Just two years ago, Emily and Andrew de Stefano moved into this home in Kennett Square, PA (aka “The Mushroom Capital of the World”), with their two dogs Maple and Charlie and two cats Malik and Jackson. The home hadn’t been updated in 25 years, so the very day they moved in, they got right to work ripping out carpets and demoing the kitchen. With Andrew working in graphic design and advertising and Emily at Anthropologie as the merchandising and visual display manager, the couple share a pretty strong aesthetic sensibility and an eclectic style that ranges from Hollywood glam to modern with a mid-century vibe. They make it all work by keeping the wall colors neutral and layering objects, textiles and accessories to create texture and visual interest. A pretty impressive job for two short years! Thanks, Emily & Andrew! — Amy A.
Image above: The foyer was once a dark, awkward space with the same carpet that filled the entire house. We ripped out the cork tile and salvaged what we could before laying new marble tiles. The walls were a dark stained wood, which we brightened up with a semi-gloss white. The map was a great find at a flea market.
Image above: We found this credenza in really bad shape at a yard sale. After reviving it with a coat of bright high-gloss white, we found the perfect gold hardware to add a touch of glam.
CLICK HERE for more of Emily & Andrew’s peek!
Image above: The great room is what sold us on the house. Originally, the walls and ceilings were wood paneling while all the woodwork including the bookshelves and cabinets were a dark brown. We painted the walls a pale blue and all the woodwork bright white. The yellow couch is vintage that we found at a house sale and the lighter couch is Pottery Barn. The room’s huge brick wall with fireplace and hearth face the bookshelves. We love having the two couches, as neither one blocks off any particular area and keeps the room open. They also let us each stretch out for movie-time.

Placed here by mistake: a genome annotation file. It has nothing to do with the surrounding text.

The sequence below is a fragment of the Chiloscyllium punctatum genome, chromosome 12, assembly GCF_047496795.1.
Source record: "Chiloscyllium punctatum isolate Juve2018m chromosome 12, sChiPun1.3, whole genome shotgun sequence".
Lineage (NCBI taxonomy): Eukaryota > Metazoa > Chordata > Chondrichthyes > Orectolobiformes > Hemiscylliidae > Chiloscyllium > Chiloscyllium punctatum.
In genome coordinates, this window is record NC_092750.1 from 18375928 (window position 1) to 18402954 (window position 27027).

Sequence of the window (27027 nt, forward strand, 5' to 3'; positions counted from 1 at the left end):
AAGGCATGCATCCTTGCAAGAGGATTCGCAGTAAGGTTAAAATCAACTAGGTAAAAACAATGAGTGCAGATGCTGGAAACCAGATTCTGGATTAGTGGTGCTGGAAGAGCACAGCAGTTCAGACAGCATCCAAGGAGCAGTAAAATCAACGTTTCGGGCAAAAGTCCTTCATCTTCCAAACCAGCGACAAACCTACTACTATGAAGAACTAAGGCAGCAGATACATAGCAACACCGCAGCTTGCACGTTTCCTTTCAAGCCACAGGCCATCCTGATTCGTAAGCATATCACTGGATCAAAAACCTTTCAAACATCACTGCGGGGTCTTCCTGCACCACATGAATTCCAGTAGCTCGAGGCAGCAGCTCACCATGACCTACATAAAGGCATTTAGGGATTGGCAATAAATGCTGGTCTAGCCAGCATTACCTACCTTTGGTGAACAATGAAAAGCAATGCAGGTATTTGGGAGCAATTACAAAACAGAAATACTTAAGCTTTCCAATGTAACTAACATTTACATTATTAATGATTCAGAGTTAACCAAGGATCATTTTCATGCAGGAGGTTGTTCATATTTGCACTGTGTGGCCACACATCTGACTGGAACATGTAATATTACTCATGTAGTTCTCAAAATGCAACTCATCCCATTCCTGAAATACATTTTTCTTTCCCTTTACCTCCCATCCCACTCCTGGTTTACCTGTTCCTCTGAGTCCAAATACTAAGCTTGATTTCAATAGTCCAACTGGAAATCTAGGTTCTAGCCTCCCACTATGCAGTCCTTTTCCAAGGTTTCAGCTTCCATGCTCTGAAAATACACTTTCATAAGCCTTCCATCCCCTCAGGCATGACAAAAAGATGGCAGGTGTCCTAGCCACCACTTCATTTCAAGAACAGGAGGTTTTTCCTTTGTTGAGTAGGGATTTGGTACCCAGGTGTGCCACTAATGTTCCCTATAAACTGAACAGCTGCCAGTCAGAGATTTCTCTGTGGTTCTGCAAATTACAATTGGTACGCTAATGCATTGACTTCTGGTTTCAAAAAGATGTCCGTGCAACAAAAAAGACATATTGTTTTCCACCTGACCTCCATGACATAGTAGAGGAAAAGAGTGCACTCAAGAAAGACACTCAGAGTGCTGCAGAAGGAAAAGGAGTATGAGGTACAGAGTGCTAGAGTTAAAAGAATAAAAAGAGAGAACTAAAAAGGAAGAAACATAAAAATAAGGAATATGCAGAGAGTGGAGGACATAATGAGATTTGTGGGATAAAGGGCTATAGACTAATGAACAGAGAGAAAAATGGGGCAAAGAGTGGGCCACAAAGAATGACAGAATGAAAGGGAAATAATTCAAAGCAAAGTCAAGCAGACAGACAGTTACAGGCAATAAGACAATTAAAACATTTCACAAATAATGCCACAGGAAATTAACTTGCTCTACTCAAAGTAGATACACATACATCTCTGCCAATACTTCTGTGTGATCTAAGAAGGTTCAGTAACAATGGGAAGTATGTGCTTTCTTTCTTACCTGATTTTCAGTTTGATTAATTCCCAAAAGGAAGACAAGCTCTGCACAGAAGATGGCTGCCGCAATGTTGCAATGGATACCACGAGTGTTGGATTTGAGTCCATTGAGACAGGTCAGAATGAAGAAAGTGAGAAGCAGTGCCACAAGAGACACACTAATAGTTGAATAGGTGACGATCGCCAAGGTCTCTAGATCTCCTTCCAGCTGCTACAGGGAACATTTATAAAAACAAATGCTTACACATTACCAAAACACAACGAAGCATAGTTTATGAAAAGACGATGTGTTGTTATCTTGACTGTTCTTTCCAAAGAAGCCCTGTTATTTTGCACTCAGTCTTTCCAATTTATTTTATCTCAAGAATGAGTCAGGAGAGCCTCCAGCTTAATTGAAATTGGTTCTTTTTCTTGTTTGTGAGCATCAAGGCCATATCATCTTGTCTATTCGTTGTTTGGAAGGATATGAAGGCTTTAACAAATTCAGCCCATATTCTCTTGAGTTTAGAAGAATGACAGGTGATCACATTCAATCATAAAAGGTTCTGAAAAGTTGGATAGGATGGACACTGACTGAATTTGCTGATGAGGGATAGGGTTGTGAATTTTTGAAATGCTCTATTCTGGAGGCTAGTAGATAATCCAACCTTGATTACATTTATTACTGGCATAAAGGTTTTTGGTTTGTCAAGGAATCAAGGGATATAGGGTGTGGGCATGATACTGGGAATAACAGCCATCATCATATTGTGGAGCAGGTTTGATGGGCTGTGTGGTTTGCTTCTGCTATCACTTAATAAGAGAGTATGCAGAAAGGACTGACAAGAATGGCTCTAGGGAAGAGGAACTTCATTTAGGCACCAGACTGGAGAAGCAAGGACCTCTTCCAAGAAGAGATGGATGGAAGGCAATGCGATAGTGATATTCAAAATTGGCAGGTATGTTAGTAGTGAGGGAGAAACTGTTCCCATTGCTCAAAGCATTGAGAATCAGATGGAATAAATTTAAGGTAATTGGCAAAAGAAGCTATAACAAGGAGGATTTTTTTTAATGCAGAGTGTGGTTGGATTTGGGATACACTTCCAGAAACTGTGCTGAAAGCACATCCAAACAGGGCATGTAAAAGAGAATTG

Image above: The great room came with a huge built-in bookshelf. We painted the whole unit bright white and love it for both storage and display. We often will switch up collections, books and finds to keep it fresh.
Image above: Two of the four walls in the dining room are windows. One side opens to our sunroom and the other to the front of our home. The room is flooded with light, so we aimed to keep the room as open and airy as possible. When we ripped out the carpets, we expected to find concrete but were shocked to find original cork flooring. The chairs are indoor/outdoor from Terrain.
Image above: We always said it seemed as if the kitchen was an afterthought when our house was built in the ’50s; it just didn’t work. We immediately began gutting the entire room, and after washing our dishes in the bathtub for a month and a whole lot of hard work, we couldn’t be happier. It is one of our favorite and most-used rooms. We both love cooking and wanted to take a clean and modern approach. We used Soapstone counters, open shelving and stark white subway tiles, which all work together in the restaurant-inspired kitchen. The center light is an outdoor fixture found at a Restoration Hardware outlet. The addition of the fabulous Persian rug that we found at a small antique store called Springhouse Collection gave the kitchen a casual warmth and a great pop of color.
Image above: Maple’s thoughts: “So this is what life is like up here.”
Image above: The powder room was once completely covered in 70s wallpaper with the decor to match. We wanted the small space to feel rich and masculine. The Anthropologie mirror is made of driftwood.
Image above: Attached to our great room and kitchen is our three-season sunroom. We created a space that was both serene and whimsical with a touch of the beach. The majority of the pieces in this room were Craigslist finds. Working on a budget, Emily reupholstered the sofa using a duvet from Pottery Barn.